After more than 7 years I still have GVHD, and I am still on 34 pills per day.  Before I was diagnosed I was a Golf Course Superintendent, actually the first female in Utah to become a class A female Superintendent.  I had to leave this job because of everything, which was my dream job.  I am not supposed to go out in the sun because it makes my GVHD flare up, which means more medicine to control it.  My life was all about the outdoors and I still have a passion for the outdoors, I love hiking, boating, camping, horseback riding, fishing, snowmobiling, skiing, hunting, and gardening.  My life was working and playing outside.

Because of all of the medical bills and the lack of my income, we are about to lose our house, and I have more bills than I can pay.  We make monthly payments to the hospital and they take every bit of taxes that we get back every year.  I would love some help to get my bills under control, especially for my kids, whom are really struggling, still to this day, watching me continue to fight for my life.  They don’t understand why we can’t go camping anymore, or do the things that we used to do, but we can’t afford groceries most weeks.

The following is a letter that my husband wrote to my donor, that I would like to share.



Dear Bone Marrow Donor:                                                     June 11, 2009     

 

 

Words can’t express the gratitude that I have for you that you would put your life on hold, to give a complete stranger the gift of life again.  Thanks to your decision you have gave my beautiful wife the chance to see our children grow up and experience the world first hand.

 

            Thank you for giving me my wife back.  I’ve always told her that I wanted to get old with her, and watch our grandchildren grow up.  A few years ago I thought that our dreams was coming to an end, at first I was thinking how would I handle raising two children all by myself, then there was the fight that came out, and I told her that it was all right we would beat this, it was just a little cancer.  Although in side I was scared out of my mind, but I could not show her this. I remember the first chemo treatment and staying in the hospital in those things that they call a guest bed. ( If you want to call it a bed!)  The next time we stayed in the hospital I brought my air mattress, if you want to play the biggest joke on the nurses, (If you ever are in the hospital) bring an air mattress and blow it up on the floor with out them knowing.  She would get into bet with me on the floor, the nurses would come in the room in the night and look around, shut the door and go looking for her, the day nurses would tell the night nurses to go back to the room and look on the floor she is with her husband, we would sit on the floor laughing so hard when they would come in and say we thought we lost you or you went home.  It was so hard to hear the news that they though that her bone marrow was in failure and that she had to have a bone marrow transplant to survive.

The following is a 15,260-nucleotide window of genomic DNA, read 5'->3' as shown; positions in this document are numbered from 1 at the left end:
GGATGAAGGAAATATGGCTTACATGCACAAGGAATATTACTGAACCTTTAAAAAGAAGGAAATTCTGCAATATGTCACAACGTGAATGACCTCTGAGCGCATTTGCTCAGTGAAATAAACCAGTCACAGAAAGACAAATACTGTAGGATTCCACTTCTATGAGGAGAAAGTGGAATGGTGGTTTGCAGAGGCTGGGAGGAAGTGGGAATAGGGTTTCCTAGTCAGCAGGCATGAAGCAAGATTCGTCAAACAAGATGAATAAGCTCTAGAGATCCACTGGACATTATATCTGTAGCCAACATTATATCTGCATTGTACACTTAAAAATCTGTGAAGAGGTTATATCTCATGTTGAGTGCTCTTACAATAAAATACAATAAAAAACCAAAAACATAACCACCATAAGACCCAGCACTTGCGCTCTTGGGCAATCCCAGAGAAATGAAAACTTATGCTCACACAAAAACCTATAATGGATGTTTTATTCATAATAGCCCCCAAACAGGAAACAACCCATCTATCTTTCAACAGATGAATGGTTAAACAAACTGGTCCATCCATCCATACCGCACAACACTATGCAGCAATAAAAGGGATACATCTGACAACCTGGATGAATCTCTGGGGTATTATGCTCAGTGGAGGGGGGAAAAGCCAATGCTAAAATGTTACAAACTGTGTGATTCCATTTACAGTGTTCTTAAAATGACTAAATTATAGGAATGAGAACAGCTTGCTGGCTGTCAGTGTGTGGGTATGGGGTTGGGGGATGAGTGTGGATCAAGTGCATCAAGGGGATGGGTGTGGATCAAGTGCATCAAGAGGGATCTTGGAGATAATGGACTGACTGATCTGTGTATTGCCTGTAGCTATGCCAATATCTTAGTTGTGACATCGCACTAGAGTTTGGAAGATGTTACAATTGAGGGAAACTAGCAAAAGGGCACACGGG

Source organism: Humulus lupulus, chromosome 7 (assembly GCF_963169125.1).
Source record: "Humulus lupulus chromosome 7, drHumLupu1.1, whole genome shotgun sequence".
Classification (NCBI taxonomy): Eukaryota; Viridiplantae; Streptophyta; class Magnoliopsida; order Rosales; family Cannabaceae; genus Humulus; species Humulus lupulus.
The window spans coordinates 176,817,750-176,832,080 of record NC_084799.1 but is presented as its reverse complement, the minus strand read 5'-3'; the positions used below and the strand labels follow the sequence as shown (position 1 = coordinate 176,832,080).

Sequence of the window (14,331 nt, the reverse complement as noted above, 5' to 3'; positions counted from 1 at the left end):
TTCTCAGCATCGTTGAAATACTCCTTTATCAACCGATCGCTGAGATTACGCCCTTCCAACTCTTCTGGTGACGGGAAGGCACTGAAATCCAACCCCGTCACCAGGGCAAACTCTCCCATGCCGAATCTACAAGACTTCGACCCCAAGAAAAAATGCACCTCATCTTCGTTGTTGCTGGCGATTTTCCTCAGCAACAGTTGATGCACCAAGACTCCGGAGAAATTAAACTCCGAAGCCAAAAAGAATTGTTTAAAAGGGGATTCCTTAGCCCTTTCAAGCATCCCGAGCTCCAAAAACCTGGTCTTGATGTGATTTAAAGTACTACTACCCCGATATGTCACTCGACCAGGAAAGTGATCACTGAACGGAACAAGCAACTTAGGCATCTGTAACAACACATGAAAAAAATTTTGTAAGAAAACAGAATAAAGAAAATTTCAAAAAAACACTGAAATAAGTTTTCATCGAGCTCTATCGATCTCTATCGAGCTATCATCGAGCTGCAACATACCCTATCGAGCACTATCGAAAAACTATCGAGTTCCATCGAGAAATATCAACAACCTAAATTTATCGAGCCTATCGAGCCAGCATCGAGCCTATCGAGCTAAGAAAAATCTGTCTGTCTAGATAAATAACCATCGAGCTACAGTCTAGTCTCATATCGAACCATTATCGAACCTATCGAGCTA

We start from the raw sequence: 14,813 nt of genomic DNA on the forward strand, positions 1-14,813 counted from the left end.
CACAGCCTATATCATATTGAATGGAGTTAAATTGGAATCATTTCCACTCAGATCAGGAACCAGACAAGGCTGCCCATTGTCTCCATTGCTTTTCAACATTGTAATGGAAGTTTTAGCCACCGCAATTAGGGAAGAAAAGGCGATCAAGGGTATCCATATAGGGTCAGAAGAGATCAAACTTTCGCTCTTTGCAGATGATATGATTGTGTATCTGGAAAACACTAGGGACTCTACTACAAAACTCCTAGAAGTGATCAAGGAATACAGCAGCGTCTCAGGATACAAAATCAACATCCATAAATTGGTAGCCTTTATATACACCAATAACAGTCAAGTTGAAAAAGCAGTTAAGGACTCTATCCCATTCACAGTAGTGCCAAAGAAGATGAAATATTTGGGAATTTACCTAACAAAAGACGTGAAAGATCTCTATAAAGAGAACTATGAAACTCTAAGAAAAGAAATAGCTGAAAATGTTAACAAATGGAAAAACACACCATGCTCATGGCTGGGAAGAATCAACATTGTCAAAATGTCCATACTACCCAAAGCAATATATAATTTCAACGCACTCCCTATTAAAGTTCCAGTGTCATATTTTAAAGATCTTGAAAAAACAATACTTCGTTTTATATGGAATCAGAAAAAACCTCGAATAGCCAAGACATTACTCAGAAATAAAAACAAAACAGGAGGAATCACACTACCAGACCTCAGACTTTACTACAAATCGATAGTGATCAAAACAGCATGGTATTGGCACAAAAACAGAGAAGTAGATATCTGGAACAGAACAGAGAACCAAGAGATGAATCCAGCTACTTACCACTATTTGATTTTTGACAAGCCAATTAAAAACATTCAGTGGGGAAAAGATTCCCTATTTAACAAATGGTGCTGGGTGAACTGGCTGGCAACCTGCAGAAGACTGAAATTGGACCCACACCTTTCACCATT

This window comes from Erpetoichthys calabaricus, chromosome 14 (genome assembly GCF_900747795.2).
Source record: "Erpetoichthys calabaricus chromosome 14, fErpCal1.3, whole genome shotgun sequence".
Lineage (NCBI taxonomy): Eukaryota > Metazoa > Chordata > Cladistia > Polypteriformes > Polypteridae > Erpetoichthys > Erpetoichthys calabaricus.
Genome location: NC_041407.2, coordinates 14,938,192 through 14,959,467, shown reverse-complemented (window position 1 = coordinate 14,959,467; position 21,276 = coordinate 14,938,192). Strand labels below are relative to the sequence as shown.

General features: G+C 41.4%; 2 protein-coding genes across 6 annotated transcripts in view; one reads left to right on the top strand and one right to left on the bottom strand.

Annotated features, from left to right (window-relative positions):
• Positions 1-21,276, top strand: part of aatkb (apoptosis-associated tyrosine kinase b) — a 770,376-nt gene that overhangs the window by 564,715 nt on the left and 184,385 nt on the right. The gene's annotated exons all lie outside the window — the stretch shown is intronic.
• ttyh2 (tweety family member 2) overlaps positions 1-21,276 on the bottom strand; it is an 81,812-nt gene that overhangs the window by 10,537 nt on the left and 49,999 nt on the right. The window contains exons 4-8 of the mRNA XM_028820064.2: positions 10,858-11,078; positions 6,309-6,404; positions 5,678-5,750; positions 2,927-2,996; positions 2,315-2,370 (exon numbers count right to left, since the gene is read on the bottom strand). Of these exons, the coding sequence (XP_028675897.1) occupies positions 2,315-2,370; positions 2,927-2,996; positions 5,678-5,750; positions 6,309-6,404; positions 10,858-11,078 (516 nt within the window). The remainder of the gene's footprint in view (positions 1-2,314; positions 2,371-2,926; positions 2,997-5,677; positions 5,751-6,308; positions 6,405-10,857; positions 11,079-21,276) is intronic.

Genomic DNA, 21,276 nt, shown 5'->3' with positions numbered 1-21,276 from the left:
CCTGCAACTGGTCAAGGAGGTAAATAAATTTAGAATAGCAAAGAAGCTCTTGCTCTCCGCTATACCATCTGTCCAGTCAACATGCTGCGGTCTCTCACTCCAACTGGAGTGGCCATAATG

I remember the day when they found you as a donor it was a great filling even though I knew it would be a great up hill battle to get the cancer killed, and the bone marrow to take to her body.  It was a great battle and she was a strong as I’ve ever seen her in all the years that I have known her.  To this day she is now cancer free.

 

            Last weekend was my wife’s second 1st birthday of her life, Thanks to you we will be making a lot of great memories together with our children.  I thank god every day that when I wake I get to look at her next to me.  I hope that you would like to meet this great person that you gave a second chance at life. My wife is a great person with the biggest heart and a laugh that is contagious.  With out you my life that I know would have ended, and I honestly don’t know how I would have done in my life with out my wife.

 

            I hope that one day we could meet and you could meet my beautiful wife and get to know her and my family.  Thank you again for all that you have done for my family.

 

Thank you,

 

Striker Fuit
  • Ashley Besecker 
    • $200 
    • 77 mos
  • Penelope Herzog 
    • $50 
    • 77 mos
  • Kathy Grandin 
    • $100 
    • 77 mos
  • Susan Elbrader 
    • $500 
    • 77 mos
  • Joely Lackey 
    • $30 
    • 77 mos
See all

Organizer

Monica Sue Herzog Fuit 
Organizer
Eden, UT
  • #1 fundraising platform

    More people start fundraisers on GoFundMe than on any other platform. Learn more

  • GoFundMe Guarantee

    In the rare case something isn’t right, we will work with you to determine if misuse occurred. Learn more

  • Expert advice, 24/7

    Contact us with your questions and we’ll answer, day or night. Learn more